Some parts of our product development services create a risk of liability from clinical trial participants and the parties with whom we contract.

Through our wholly owned subsidiary Encode ehf., we conduct clinical trials of products we are developing and contract with drug companies and clinical research organizations to perform a wide range of services to assist them in bringing new drugs to market. Our services include:

·       supervising clinical trials;

·       data and laboratory analysis;

·       patient recruitment; and

·       acting as investigators in conducting clinical trials.

If, in the course of these trials or activities,

·       we do not perform our services to contractual or regulatory standards;

·       we fail to obtain permission to conduct trials from the appropriate authorities in Iceland;

·       patients or volunteers suffer personal injury caused by or death from adverse reactions to the test drugs or otherwise;

·       there are deficiencies in the professional conduct of the investigators with whom we contract;

·       our laboratories inaccurately report or fail to report lab results; or

·       our informatics products violate rights of third parties,

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then we could be held liable for these eventualities by the regulatory agencies or the drug companies and clinical research organizations with whom we contract or by study participants. We maintain product liability insurance for claims arising from the use of products we are developing in clinical trials conducted by Encode and are covered by the product liability insurance of the drug companies and clinical research organizations for which we provide clinical trial services for claims arising from the use of their products in such trials. Such insurance may be inadequate and in any event would not cover the risk of a customer deciding not to do business with us as a result of poor performance or claims for a customer’s financial loss as the result of our failure to perform our contractual obligations properly.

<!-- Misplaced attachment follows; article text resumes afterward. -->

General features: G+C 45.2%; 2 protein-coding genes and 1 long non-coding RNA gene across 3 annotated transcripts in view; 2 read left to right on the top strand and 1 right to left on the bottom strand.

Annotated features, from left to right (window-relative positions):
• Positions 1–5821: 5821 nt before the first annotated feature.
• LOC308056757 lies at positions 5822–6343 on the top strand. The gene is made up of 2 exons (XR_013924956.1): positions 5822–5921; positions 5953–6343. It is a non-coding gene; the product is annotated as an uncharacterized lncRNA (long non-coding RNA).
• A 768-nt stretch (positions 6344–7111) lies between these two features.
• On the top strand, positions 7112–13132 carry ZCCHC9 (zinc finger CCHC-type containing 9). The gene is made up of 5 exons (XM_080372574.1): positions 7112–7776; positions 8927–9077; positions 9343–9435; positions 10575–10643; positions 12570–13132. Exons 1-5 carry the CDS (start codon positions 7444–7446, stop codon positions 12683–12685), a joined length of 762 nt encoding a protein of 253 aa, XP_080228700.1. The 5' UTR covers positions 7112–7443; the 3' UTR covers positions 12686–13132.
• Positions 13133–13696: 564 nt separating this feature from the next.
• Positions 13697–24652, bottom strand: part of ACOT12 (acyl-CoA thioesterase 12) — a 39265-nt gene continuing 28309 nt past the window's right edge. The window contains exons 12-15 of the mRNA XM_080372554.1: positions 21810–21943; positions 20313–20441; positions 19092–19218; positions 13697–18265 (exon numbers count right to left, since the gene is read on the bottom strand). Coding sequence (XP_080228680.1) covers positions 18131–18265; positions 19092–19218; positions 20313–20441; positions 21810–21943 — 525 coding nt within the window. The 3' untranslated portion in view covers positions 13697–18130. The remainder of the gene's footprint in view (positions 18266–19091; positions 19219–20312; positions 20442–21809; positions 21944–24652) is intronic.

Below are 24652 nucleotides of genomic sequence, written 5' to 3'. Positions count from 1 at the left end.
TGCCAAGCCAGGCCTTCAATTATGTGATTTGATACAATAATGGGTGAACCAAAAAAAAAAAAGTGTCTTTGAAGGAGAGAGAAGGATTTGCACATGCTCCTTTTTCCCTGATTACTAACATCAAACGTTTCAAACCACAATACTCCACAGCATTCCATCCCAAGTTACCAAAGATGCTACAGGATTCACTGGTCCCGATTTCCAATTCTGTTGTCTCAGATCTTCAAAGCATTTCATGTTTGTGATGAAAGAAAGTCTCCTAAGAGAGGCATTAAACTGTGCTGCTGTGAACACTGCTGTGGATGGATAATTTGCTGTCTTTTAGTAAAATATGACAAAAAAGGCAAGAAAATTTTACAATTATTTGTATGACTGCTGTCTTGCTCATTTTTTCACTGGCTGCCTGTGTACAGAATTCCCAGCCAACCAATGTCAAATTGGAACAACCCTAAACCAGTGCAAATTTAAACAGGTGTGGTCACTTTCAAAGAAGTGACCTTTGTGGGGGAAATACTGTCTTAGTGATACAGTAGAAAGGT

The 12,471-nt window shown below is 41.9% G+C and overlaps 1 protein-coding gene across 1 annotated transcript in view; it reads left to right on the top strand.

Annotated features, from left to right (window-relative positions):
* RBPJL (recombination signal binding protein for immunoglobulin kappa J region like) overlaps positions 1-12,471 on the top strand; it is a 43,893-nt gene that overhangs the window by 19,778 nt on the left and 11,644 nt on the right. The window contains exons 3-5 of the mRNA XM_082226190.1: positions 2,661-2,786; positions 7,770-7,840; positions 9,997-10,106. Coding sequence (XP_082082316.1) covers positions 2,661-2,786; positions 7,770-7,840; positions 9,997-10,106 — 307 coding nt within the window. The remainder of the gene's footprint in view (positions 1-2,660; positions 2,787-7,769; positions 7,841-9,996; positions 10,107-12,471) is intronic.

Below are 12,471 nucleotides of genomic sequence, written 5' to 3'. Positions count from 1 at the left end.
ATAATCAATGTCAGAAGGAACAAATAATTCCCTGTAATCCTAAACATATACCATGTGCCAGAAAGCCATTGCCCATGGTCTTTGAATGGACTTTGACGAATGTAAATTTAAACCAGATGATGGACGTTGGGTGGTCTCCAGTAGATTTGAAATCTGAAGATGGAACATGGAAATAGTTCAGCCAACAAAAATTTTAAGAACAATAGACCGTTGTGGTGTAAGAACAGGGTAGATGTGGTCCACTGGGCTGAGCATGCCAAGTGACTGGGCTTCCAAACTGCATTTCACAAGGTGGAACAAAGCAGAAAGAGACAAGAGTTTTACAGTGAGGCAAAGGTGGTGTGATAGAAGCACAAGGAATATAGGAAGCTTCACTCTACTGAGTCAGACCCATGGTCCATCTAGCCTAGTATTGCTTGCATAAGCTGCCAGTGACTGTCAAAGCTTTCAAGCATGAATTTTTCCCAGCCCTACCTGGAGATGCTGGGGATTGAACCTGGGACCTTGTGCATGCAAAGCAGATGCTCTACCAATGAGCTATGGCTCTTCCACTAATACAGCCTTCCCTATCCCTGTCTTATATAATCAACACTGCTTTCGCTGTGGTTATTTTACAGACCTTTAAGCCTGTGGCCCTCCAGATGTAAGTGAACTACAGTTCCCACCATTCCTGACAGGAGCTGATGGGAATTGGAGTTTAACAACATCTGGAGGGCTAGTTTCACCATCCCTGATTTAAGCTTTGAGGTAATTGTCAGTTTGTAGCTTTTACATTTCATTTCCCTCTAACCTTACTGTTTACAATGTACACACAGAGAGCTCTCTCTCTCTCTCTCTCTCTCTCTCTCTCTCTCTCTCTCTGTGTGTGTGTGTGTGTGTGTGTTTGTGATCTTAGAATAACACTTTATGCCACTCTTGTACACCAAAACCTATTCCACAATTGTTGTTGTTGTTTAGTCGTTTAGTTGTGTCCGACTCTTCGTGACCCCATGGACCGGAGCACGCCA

Use of therapeutic or diagnostic products developed as a result of our programs may result in product liability claims for which we have inadequate insurance.

The users of any therapeutic or diagnostic products developed by us or our collaborators as a result of our discovery or research programs (including participants in our clinical trials) may bring product liability claims against us. Except as described above with respect to clinical trials conducted by Encode and except with respect to our Phase III trial of DG031, we currently do not carry liability insurance to cover such claims. We are not certain that we or our collaborators will be able to obtain such insurance or, if obtained, that sufficient coverage can be acquired at a reasonable cost. If we cannot protect against potential liability claims, we or our collaborators may find it difficult or impossible to commercialize products.

Our fee-for-service work bears certain risks of liability to our customers.

Our subsidiaries, deCODE chemistry, Inc., deCODE biostructures, Inc., and Emerald Biosystems, Inc., provide services, equipment and products (including software) for third party customers who pay us on a fee-for-service or product basis. In this function, we often synthesize compounds, manufacture active pharmaceutical ingredient material and provide recommendations for research direction for our customers. We also provide contract research services in X-ray crystallographic structure determination of protein-ligand complexes for customers, and often recommend targets to customers based on these determinations. In addition, we sell instruments and software to these customers.